Thursday, Feb. 2, 2012 | 2 a.m.
An organization led by Latinos in five states, including Nevada, wants a new, long-term study of the Colorado River basin to look beyond sustaining a healthy waterway and take into account the basin’s Latino heritage.
“It’s not just ‘a’ river; it’s ‘our’ river. It has a historical and cultural importance to many groups of people,” said Andres Ramirez, Nevada director for Nuestro Rio (Our River), a group that started in 2011 in Nevada, Colorado and New Mexico and is currently increasing its efforts in Arizona and California. “The Colorado River is the lifeline of the Southwest, and not only does the river need to be preserved for generations to come, but also the cultural heritage of the river basin.”
The U.S. Bureau of Reclamation is set to release a Colorado River basin study that will be the basis for water policy for the next 50 years. The study, which will assess water supply and demand imbalances while offering possible solutions, began in January 2010 and is due in July.
Nuestro Rio representatives, concerned about the lack of details offered about how the study would be conducted, met with staff from the Bureau of Reclamation and Department of the Interior in 2011 to offer their input.
The Colorado River Compact, the seven-state agreement that is considered the cornerstone of the laws and agreements governing the waterway, was completed in 1922. Since then, water usage in the basin has escalated from approximately 5 million acre-feet per year to more than 15 million acre-feet per year.
Starting at its headwaters in Rocky Mountain National Park, the Colorado River weaves its way more than 1,450 miles through five states and Mexico before emptying into the Gulf of California. Along the way, its waters irrigate 15 percent of crops grown in the United States and nourish 13 percent of the nation’s livestock.
Yet, the river no longer culminates in lush, biologically diverse estuaries along the Sea of Cortez. Instead, it stumbles to the finish line with nothing more than a trickle of water where fisheries once thrived 80 years ago. Ramirez said the sandy, desolate flats off the Sea of Cortez, where fisherman once worked a delta teeming with life, are the perfect example of how whole communities, and their heritage, can be lost when the river changes.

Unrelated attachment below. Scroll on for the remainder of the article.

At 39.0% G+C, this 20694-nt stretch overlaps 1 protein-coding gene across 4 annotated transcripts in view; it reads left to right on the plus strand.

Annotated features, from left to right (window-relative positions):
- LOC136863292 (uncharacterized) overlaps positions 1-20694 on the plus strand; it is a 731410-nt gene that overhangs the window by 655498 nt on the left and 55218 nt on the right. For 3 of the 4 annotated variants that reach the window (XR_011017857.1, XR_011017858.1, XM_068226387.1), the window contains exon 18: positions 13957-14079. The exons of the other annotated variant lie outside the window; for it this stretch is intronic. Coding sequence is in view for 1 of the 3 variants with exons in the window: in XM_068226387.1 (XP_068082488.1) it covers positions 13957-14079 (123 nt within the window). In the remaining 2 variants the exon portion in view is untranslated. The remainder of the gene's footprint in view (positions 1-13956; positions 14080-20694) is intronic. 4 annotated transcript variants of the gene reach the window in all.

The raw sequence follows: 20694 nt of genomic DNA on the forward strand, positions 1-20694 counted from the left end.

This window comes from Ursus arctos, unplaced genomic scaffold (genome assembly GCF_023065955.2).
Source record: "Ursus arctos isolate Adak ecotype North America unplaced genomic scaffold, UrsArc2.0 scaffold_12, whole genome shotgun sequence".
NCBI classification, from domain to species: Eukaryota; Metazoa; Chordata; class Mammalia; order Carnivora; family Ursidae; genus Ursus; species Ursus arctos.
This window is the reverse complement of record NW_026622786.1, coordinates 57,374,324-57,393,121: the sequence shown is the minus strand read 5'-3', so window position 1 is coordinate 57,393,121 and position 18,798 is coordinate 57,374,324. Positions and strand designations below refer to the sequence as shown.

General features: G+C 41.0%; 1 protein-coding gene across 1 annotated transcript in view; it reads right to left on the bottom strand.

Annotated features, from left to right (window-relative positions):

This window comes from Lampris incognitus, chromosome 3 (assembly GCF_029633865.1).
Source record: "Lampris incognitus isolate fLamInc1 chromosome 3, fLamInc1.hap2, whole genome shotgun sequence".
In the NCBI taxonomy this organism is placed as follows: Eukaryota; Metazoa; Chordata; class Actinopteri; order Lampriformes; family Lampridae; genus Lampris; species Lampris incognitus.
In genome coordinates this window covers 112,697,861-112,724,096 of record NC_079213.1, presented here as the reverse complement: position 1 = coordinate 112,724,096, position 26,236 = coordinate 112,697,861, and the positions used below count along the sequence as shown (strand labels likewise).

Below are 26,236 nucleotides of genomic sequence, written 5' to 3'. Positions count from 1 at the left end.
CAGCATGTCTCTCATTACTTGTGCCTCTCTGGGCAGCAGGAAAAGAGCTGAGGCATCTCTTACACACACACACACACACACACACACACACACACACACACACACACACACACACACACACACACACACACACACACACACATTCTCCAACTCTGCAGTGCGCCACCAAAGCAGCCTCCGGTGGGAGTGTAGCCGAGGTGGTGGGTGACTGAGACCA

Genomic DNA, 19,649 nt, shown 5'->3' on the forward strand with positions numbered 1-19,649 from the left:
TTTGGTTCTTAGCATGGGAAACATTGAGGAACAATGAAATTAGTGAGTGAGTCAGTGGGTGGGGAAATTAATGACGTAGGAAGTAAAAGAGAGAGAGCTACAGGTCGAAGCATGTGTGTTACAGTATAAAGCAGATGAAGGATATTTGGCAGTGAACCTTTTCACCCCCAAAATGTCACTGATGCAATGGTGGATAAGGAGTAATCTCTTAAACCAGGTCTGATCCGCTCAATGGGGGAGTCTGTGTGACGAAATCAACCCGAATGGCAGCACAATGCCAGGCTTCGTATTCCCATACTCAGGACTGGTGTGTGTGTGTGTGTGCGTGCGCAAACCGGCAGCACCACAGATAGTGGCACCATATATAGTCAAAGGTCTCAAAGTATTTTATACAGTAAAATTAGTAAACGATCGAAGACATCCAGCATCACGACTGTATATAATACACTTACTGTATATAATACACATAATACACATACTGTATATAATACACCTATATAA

Locally, the effects of increasing demands on the river can be seen in the perpetually plunging levels of Lake Mead, which hit a 75-year low in 2010 before rebounding slightly in 2011, according to Bureau of Reclamation data.
In the past 50 years, the population living in the river basin has more than doubled to 30 million. Predicting growth, though, is an inexact science.
“For example, population growth has been hard to predict in the Las Vegas area,” said Ramirez, 33. “As the population increases, water conservation methods and technology improves. In this area, we have some 40 million tourists every year who need to be accounted for. A lot of factors are involved.”
Nuestro Rio’s efforts go beyond talking to federal bureaucrats about the study.
The organization conducts town-hall forums quarterly in each of the states it serves, and the next one in Las Vegas is tentatively scheduled for the end of February.
In August, Nuestro Rio had one of its first big events at the East Las Vegas Community Center, and the turnout was encouraging to organizers.
“I was expecting a handful of people, and to my surprise there was a room of about 100 to 150 community leaders,” said state Sen. Ruben Kihuen, who spoke at the event. “It was indicative of the importance of the issue. It’s not the sexiest issue, like immigration or jobs or education, but it is an issue that the entire community should be aware of. Without the Colorado River, Las Vegas would not exist today.”
In October, Nuestro Rio took more than 30 Las Vegas elementary school students on a field trip to a section of the river.
In the spring, Nuestro Rio plans to release a “corrido” (ballad) about the Colorado River. The song will then be performed by groups in all five states where Nuestro Rio operates and made into a music video.
Mi Familia Vota, a national organization that works to increase civic engagement among Latinos, also supports the cause and is running radio spots supporting the Obama administration’s decision to place a moratorium on uranium mining close to the Grand Canyon.
“We want to help create awareness about the environmental challenges we face with the Colorado River,” said Leo Murrieta, 25, Mi Familia Vota Nevada director. Murrieta has been going to Lake Mead all his life and laments the changes to his favorite swimming spots. “It’s part of our heritage and our community, and it’s been that way for generations.”
Las Vegas City Councilman Bob Coffin, who is also on the Colorado River Commission of Nevada, has supported Nuestro Rio in its efforts.
“We know now that previous estimates of water flow were way overblown,” he said. “Now, we know all that the earth sciences have to tell us about the river, and we need to put together a better sociological view. There really hasn’t been enough done on the sociology, anthropology and history of the river. ... Now it’s happening, and I think that’s a good thing for my children and my children’s children.”
Ramirez will be keeping an eye out for the report in July, which will be followed by a public review period and then implementation.
“In the end, each state will have control over how they implement water usage plans in their area, and, when you start shifting water allocations around, the survival of some small communities could be in jeopardy,” he said. “Think of the Colorado River as a super highway. Whether or not a town falls in the right spot in relation to the highway directly impacts who survives and who doesn’t.”
For information on Nuestro Rio and its educational events and forums, visit nuestrorio.com.